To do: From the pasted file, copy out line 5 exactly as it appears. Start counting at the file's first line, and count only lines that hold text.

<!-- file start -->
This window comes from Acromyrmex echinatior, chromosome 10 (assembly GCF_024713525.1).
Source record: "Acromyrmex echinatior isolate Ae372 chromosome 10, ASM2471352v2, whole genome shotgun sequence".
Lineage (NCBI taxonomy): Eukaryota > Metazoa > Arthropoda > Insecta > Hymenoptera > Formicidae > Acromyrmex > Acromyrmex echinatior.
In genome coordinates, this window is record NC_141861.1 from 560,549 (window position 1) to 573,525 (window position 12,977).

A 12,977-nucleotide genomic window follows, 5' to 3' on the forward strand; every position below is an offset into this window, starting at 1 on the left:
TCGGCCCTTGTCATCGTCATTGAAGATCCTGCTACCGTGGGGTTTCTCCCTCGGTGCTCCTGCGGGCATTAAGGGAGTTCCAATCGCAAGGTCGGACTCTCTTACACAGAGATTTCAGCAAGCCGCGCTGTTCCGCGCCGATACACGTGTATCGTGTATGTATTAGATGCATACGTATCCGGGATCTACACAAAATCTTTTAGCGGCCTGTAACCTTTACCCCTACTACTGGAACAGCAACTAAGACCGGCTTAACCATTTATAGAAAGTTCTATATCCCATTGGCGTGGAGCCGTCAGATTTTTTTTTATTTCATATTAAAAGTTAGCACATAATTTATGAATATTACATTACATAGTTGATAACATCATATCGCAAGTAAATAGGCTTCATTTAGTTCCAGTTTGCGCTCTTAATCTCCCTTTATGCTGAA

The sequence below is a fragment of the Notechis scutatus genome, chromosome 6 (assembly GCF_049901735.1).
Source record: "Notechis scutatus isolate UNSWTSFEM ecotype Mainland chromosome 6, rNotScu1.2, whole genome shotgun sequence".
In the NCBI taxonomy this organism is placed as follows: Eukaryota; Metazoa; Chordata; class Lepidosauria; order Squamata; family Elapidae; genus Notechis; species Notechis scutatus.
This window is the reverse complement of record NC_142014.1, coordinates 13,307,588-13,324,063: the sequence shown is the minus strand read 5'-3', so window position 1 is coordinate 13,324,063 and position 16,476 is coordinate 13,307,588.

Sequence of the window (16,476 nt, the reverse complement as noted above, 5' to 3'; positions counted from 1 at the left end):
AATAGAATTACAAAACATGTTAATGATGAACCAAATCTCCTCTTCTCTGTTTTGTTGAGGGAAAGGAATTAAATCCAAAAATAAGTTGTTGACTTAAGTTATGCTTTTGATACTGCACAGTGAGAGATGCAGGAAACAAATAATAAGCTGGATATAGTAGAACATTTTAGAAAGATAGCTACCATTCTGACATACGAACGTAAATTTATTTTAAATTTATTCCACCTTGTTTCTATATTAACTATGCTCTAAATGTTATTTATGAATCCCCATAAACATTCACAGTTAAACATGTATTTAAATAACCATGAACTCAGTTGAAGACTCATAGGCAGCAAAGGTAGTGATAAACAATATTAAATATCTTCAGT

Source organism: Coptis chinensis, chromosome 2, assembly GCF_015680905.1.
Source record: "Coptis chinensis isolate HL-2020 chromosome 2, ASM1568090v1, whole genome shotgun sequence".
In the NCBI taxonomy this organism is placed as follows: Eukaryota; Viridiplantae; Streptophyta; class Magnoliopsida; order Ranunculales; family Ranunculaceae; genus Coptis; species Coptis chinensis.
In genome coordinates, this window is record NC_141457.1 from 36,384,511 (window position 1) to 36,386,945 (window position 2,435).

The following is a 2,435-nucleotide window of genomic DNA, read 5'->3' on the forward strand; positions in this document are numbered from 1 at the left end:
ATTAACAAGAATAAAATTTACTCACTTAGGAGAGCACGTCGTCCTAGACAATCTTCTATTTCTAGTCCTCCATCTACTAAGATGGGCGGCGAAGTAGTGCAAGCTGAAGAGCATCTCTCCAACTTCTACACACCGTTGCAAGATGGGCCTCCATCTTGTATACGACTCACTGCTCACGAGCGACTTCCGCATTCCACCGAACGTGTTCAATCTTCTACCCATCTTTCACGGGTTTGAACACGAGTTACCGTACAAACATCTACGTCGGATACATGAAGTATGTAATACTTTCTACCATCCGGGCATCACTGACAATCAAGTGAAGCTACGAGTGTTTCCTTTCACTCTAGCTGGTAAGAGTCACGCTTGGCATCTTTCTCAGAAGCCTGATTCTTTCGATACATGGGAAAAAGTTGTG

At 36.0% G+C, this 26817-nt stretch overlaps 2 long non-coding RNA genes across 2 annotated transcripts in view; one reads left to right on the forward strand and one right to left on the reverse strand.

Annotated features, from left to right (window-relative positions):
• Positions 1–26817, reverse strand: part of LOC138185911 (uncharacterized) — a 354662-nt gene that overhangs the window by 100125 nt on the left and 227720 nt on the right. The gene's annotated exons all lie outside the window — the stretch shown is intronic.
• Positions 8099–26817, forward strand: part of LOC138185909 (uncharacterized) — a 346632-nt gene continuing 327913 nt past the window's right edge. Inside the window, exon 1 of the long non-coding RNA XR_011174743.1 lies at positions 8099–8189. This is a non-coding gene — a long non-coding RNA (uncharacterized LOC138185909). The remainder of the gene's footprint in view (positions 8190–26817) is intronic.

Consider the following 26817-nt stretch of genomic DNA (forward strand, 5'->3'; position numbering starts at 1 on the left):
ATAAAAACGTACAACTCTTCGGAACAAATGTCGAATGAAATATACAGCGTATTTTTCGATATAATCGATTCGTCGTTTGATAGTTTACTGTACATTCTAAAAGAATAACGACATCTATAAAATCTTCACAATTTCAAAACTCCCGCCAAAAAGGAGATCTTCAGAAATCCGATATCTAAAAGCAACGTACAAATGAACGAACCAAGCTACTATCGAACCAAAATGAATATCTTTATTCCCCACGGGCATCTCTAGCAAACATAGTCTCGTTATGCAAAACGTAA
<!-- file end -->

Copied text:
A 12,977-nucleotide genomic window follows, 5' to 3' on the forward strand; every position below is an offset into this window, starting at 1 on the left: